Why Cambridge needs an urgent care centre

Featuring my broken finger


Recently I broke my finger and it led me to the conclusion that Cambridge’s NHS services are lacking in one key area.

Before we get into that though, allow me to give a quick shout out to the man who made it all possible, [REDACTED] from [REDACTED]’s mixed netball team. If you hadn’t broken my finger, this article wouldn’t exist, so I guess I can only thank you. Also, while I spent four hours in hospital on uncomfortable waiting room chairs with my finger throbbing, I managed to finish a novel I had been meaning to read, so really this has been nothing but a blessing for me.

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Nothing but love for the guy who broke my finger

So when you get a minor injury that you’d like to get checked out immediately because it’s causing you a lot of pain but you don’t think is serious enough to warrant a trip to A&E, you are meant to visit an urgent care centre (also known as walk-in centres and minor injuries units). They are the perfect place for small injuries, because they can do X-Rays on site and can treat fractures and sprains there. Plus, you don’t need an appointment and they are usually open on weekends. They provide other services too, such as providing emergency contraception, treating earaches, bites, minor burns and removing foreign bodies from the eye.

Basically if an issue is urgent enough that you can’t wait for an appointment, but not very serious they’re the place to go. They have the added advantage of taking people away from A&E, meaning that when you do have a serious problem the A&E waiting times should be much shorter as well.

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If O*ford's hospital has a walk-in centre then why doesn't Cambridge have one?

Yet for some reason the nearest one to Cambridge is in St Neots, which isn’t that far by car, but via public transport it’s a considerable journey for a person in a lot of pain (according to Google Maps getting from my college to the St Neots walk in centre would take an hour and would require two buses). This meant that when I injured my finger on a Sunday I was left with a tough choice.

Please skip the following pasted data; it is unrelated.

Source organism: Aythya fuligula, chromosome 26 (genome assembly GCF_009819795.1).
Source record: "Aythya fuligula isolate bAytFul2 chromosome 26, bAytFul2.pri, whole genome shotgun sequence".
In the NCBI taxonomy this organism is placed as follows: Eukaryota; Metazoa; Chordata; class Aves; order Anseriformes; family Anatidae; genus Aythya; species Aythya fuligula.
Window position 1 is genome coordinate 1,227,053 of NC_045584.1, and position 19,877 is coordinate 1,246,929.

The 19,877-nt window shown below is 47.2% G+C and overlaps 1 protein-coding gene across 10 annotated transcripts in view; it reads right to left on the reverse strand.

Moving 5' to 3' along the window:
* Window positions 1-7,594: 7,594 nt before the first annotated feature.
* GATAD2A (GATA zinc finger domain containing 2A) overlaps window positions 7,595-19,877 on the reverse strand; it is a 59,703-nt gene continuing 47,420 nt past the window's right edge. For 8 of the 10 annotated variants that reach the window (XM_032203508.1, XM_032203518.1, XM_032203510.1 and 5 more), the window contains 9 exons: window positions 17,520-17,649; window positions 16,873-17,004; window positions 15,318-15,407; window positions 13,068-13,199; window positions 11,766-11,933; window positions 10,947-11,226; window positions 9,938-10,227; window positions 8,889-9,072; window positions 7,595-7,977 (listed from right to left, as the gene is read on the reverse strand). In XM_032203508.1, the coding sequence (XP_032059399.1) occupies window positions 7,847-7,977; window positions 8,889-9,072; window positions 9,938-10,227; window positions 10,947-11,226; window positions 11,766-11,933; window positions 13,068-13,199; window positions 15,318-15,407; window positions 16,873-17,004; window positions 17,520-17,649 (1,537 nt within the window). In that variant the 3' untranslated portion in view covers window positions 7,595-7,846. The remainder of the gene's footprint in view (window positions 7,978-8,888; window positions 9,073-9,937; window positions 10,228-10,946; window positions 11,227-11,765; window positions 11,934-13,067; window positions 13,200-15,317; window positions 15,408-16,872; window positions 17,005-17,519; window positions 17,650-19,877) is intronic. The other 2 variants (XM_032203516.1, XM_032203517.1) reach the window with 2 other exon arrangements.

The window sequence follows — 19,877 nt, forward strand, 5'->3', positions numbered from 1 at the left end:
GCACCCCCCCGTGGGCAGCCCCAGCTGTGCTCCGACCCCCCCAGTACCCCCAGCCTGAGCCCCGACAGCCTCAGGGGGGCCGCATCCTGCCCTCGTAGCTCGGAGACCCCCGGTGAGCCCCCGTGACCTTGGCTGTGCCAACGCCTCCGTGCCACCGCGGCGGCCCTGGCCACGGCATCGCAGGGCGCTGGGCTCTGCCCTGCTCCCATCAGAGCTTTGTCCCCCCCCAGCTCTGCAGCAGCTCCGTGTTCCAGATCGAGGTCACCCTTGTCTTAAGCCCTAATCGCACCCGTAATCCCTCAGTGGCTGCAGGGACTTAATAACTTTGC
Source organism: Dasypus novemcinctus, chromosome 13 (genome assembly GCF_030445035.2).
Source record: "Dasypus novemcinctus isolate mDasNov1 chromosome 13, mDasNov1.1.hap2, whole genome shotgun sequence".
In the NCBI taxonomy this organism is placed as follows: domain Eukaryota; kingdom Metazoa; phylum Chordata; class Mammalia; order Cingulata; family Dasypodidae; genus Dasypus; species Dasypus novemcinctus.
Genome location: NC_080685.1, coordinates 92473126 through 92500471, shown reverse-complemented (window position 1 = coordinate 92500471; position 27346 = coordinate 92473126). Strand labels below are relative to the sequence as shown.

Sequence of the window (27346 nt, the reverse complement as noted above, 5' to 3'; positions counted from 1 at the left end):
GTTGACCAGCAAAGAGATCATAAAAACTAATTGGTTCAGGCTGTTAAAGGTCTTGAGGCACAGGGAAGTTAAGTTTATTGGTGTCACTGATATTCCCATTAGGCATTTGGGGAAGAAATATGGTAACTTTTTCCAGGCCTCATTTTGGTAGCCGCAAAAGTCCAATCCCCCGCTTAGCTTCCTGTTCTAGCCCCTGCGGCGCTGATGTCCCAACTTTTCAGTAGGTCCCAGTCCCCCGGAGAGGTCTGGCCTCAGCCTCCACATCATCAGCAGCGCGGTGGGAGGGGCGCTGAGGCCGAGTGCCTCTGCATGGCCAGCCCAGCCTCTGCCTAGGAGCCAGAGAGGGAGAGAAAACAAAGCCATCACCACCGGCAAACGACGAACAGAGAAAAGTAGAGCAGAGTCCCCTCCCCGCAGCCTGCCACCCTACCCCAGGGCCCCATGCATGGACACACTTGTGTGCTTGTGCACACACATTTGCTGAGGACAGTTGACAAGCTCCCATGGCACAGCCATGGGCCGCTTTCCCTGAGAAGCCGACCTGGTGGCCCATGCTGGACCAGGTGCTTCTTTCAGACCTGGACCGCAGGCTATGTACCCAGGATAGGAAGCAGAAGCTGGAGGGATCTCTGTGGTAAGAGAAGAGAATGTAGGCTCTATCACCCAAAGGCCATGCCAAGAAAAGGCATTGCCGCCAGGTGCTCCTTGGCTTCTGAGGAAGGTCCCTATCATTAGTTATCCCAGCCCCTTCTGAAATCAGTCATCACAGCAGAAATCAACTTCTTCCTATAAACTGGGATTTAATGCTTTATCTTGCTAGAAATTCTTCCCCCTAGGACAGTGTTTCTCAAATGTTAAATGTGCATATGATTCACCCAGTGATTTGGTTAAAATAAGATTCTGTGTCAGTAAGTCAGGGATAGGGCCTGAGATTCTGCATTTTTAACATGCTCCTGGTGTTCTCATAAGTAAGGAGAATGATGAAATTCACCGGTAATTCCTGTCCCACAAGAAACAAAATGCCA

Should I go straight to A&E and risk spending hours only to be told my finger was just bruised and then feel bad for wasting the hospital’s time? Or should I leave it until the next day and try to make an appointment with a GP? I decided I’d leave it and ended up not seeing a GP until Tuesday, as I went to my college nurse first, who told me to see the GP. From there I was sent to the radiology department at Addenbrookes and then onto A&E when my X-Ray revealed a fracture. I saw the GP at 10.00am and left the hospital at 3.30pm, so not including the 20 minutes it took to see the college nurse the day before, it took five and a half hours to get a diagnosis and be given treatment.

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Did this thicc finger warrant a trip to A&E? I did not know

If Cambridge had a walk-in centre then I could have gone there on Sunday, as soon as I noticed that my finger had swollen uncomfortably. I would not have worried that I was taking up time that could be better used treating someone with a more serious injury, because the whole point of walk-in centres is that nobody has a serious injury. And because I wouldn’t have been competing with people with grossly mangled legs and serious burns, I would have probably been processed far quicker and wouldn’t have had to spend five hours in waiting rooms.

Everything would have been much simpler. Instead of seeing a college nurse, a GP, the X-Ray department, and a nurse in A&E, I would have just gone to one place and everything could have been treated there. Even if the injury had been serious enough that I’d been sent on to A&E from the walk in centre that still would have been less steps, and would have been far more immediate. My example is just one situation in which a walk-in centre would have been helpful; there must be hundreds of students who hurt themselves every week, or who are suffering from minor ailments they need help with.

So all in all, it seems a bit mad that Cambridge is lacking this useful service, which would reduce the pressure on Addenbrookes and as a result would mean people could get treatment quicker without feeling bad for wasting time in A&E.

Photo credits:

Addenbroke's Hospital, Rob Johnson

John Radcliffe Hospital, ceridwen